Transports of Delight
Extra police are having to be drafted in to take charge of parking at the Crime Suppression Division which is rapidly becoming overcrowded, leading to unfortunate cases of road rage among CSD officers all clamouring for space.
The problem began with the recent attempt to arrest core leader of the People’s Alliance for Democracy and former Senator Karun Sai-ngam in Prakhon Chai District of Buriram Province on charges related to the PAD occupation of Bangkok’s airports 3 and a half years ago. Having blocked off Mr Karun in his pick-up truck, police officers were foiled in their attempt to make an arrest by Mr Karun locking his doors and refusing to get out.
Apart from dealing with an instant protest of yellow shirts, police were also hampered by the court’s refusal to issue a search warrant for a pick-up truck. After a night’s stand-off, the pick-up was loaded onto a truck and carried 400 km to CSD headquarters in Bangkok.
It was only when a locksmith was brought in to open the pick-up door that Mr Karun agreed to get out and answer the arrest warrant. After a day’s questioning, he was set free by the police, without bail.
Press reports failed to answer some obvious questions about this case. First, what did he do for a pee all that while? Second, who pays for his petrol to drive back to Buriram?
Then there is the question of the law that forbids drivers from running their engines while stationary just so they can benefit from the air-con. Apparently Mr Karun did exactly this during the journey to Bangkok. Is it legal to run the motor while stationary on a moving vehicle?
But perhaps the most serious question is why won’t the courts issue a search warrant for a vehicle? (And by the way, if the police didn’t have a search warrant that would authorize them to get inside the vehicle, on what authority did they call in a locksmith so that they could, er, get inside the vehicle?)
I fear that the learned judges may have inadvertently given an almighty boost to the drugs trade in the country.
Up till now, dealing in illegal drugs has required premises secure from suspicion or search. Some dealers have found that the safest way of doing business was to get locked up and then have the necessary goods and equipment smuggled, thrown or parachuted into prison. Recent prison raids have revealed a flourishing trade in illegal drugs outside the prison controlled by convicts on the inside.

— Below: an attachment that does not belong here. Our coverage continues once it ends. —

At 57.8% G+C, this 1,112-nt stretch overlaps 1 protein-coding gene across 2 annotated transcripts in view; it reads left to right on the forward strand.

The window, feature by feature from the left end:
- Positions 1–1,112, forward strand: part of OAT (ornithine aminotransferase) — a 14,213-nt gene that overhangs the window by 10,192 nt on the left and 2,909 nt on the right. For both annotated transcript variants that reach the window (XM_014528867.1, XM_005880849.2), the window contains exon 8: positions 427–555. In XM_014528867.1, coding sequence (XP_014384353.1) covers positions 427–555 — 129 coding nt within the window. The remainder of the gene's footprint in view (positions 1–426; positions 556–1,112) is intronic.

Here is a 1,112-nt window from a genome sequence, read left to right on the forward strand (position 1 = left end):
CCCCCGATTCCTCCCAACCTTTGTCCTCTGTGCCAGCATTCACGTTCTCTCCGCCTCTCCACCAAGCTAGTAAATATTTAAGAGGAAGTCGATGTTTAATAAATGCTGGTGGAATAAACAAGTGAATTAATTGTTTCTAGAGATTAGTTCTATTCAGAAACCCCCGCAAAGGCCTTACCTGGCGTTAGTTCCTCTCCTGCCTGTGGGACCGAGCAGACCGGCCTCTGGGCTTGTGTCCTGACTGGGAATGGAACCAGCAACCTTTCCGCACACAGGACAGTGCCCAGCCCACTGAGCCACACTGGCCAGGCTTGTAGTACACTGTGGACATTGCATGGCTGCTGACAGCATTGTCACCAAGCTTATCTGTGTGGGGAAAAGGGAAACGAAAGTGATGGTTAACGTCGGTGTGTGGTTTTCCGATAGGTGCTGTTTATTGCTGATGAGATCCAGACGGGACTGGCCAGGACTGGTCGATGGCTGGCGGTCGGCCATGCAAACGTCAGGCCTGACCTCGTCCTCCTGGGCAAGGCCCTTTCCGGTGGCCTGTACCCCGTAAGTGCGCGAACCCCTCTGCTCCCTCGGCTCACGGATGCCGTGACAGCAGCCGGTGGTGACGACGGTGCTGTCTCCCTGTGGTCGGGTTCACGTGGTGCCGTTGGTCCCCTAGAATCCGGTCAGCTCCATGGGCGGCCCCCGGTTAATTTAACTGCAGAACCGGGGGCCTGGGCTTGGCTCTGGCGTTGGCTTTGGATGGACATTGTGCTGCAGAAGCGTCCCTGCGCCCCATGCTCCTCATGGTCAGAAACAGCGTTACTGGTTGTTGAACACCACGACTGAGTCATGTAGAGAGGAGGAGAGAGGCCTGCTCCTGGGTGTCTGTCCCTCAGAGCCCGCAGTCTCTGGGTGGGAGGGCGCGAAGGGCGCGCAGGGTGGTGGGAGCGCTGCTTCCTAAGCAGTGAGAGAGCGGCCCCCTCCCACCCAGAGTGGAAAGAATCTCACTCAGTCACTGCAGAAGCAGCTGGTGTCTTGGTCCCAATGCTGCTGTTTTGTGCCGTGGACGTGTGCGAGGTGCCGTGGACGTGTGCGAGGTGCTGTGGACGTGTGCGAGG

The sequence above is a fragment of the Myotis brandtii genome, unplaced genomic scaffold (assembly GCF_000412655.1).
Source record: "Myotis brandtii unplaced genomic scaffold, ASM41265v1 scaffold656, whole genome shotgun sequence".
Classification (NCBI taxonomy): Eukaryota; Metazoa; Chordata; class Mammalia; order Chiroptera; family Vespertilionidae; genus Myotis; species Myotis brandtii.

But with this latest ruling they can now operate from the comfort of a camper van or caravan, safe in the knowledge that they cannot be searched, with the added benefit of being able to take the odd holiday.
The word went round the criminal classes with predictable speed and police found themselves banging on locked car doors up and down the country. The only recourse left open to them was to transport the recalcitrant suspects, vehicle and all, to CSD headquarters and call in the locksmith.
The CSD parking area now contains 43 pick-ups, 29 private cars, 3 taxis, 17 minivans, 12 ten-wheelers and a tour bus, all towed in from various parts of the country and all containing suspects refusing to open their doors. With staff and visitors also requiring parking space for their vehicles, this is causing intolerable congestion.
The situation hasn’t been helped by the case of a methamphetamine dealer in Phichit who locked himself in the outside privy when the police arrived. The police application for a search warrant in this case was also denied on the basis that the latrine, being a separate structure, did not form an integral part of the adjacent house and also bore no registration data that would be needed for a proper search warrant to be issued.
‘A warrant must specify uniquely which premises are to be searched,’ explained a court official. ‘You can’t just say the lavvy behind such and such a place.’
Foiled in their attempts to effect a search, the police in Phichit decided to follow the precedent of the Karun case, using a forklift to hoist the entire structure onto a low-loader, which transported the suspect to Bangkok at his convenience. This explains why CSD headquarters seems to have acquired a rustic outdoor loo.
As more and more CSD staff appeared in the car park, arguing over parking space, who had next use of the locksmith’s services and whose turn it was to use the loo, one enterprising villain saw an opportunity. While the police officers’ attention was diverted elsewhere, he quickly leapt from his cab, sprinted into the building and locked the doors behind him.
By the time the officers realized what had happened, they were locked out of their own offices. They had no option but to ask the courts for a search warrant for their own HQ.
The courts have asked for a few days to consider this. ‘We are not sure that we can issue a search warrant for government premises,’ said one judge who requested anonymity. ‘Authorizing the police to search their own station doesn’t seem very logical.’